It is important to recognise that bullying can and does affect all age groups from young children to the elderly. Likewise the bullies can and do come from all of the ages. Bullies come from all walks of life; they bully for a variety of reasons and may even have been abused themselves. Typically bullies can have low self-esteem, be aggressive, jealous and excitable. Crucially, they believe that they have learnt how to gain power over others.
Bullying can be defined as deliberate hurtful behaviour that can take its form both physically and verbally against another person, usually repeated over a period of time.
The damage inflicted by bullying can often be underestimated. It can cause considerable distress to those on the receiving end, in some cases affecting their health and development. In extreme circumstances it can lead to self-harm and in extreme cases even suicide.
At Shin Gi Tai Martial Arts Academy, we believe that any form of bullying is a form of physical / emotional abuse. We are not be afraid to call certain behaviour as just that – abuse. It is abhorrent and not something that we tolerate within the club. Members, parents / carers, coaches and staff are all encouraged to reject bullying and be mindful of the bullies so that we can all work together to ensure a safe and positive environment to train and learn together.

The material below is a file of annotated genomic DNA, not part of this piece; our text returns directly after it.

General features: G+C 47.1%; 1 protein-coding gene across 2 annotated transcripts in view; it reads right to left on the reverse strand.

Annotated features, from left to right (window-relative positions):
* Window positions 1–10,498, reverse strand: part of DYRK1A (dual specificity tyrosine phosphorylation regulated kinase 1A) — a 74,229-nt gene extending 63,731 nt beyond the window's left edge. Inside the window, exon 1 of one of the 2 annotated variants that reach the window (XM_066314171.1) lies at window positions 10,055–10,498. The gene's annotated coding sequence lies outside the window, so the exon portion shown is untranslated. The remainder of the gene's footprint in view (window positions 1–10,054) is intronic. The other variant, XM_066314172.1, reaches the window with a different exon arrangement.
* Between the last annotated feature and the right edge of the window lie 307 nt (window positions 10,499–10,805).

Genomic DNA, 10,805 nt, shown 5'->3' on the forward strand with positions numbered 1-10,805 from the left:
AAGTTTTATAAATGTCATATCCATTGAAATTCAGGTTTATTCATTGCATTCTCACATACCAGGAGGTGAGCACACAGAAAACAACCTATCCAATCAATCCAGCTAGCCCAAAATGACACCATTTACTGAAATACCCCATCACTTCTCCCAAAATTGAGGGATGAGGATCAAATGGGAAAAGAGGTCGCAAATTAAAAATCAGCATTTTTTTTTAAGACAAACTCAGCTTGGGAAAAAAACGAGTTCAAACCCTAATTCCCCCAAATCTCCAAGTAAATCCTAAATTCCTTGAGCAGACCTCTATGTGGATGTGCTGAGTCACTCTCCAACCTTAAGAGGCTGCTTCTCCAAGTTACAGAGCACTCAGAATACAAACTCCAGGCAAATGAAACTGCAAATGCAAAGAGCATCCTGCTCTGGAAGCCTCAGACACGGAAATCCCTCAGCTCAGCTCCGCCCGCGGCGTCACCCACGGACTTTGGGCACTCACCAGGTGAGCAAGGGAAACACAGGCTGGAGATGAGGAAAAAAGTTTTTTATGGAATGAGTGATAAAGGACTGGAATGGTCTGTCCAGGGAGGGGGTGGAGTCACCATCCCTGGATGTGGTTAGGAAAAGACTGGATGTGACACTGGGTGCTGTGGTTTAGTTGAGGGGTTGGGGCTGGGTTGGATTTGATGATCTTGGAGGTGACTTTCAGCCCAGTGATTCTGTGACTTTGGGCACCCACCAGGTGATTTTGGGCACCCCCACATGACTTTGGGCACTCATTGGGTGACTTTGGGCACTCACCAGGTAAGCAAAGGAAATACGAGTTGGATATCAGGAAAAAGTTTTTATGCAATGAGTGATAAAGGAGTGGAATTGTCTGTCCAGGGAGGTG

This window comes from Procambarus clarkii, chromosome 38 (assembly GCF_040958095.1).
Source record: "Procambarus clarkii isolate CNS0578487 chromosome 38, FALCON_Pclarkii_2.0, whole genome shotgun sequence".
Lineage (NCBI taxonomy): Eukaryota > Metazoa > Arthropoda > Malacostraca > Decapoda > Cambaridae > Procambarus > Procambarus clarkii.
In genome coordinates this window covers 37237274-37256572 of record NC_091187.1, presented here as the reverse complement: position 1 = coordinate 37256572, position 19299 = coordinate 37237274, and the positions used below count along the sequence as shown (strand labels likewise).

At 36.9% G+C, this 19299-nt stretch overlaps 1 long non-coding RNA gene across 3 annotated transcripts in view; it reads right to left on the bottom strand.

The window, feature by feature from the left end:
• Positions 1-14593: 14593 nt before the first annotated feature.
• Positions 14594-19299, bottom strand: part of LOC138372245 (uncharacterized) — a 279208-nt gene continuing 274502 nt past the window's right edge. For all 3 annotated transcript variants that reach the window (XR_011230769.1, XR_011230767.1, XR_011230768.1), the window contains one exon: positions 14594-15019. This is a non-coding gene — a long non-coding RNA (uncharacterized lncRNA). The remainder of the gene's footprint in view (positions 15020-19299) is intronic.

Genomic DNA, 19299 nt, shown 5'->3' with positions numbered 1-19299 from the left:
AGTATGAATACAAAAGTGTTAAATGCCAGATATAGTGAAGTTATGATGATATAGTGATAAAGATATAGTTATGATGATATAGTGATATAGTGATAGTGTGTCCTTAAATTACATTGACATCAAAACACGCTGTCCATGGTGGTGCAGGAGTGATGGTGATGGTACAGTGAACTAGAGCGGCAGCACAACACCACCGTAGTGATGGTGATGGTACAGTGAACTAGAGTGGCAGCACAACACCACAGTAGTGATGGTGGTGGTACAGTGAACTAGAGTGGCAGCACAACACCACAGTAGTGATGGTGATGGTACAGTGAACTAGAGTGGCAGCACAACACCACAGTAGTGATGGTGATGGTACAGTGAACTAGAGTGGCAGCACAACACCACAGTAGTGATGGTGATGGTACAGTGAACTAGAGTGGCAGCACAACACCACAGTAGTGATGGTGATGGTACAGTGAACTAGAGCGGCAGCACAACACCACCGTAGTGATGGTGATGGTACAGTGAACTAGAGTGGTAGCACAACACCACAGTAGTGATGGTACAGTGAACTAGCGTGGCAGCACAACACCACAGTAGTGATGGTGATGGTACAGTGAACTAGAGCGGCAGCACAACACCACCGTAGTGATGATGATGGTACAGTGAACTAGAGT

Shin Gi Tai Martial Arts Academy
- recognises its duty of care and responsibility to safeguard all participants from harm
- promotes and implements this anti-bullying policy in addition to our safeguarding policy and procedures
- seeks to ensure that bullying behaviour is not accepted or condoned
- requires all members of the club/organisation to be given information about, and sign up to, this policy
- will take action to investigate and respond to any alleged incidents of bullying
- will encourage and facilitate children and young people to play an active part in developing and adopting a code of conduct to address bullying
- will ensure that coaches and staff are given access to information, guidance and/or training on bullying.
Each participant, coach, staff member, volunteer or official will:
- respect every child’s and adult’s need for, and rights to, an environment where safety, security, praise, recognition and opportunity for taking responsibility are available
- respect the feelings and views of others
- recognise that everyone is important and that our differences make each of us special and should be valued
- show appreciation of others by acknowledging individual qualities, contributions and progress
- be committed to the early identification of bullying, and prompt and collective action to deal with it
- ensure safety by having rules and practices carefully explained and displayed for all to see
- report all incidents of bullying they see – by doing nothing you are condoning bullying.
- all forms of bullying will be addressed. Many forms of bullying relating to age, gender, ability, race, cultural background, religious beliefs or sexual identity have specific laws relating to them
- everybody in the club/organisation has a responsibility to work together to stop bullying
- bullying can include online as well as offline behaviour
- There are many types of bullying including: –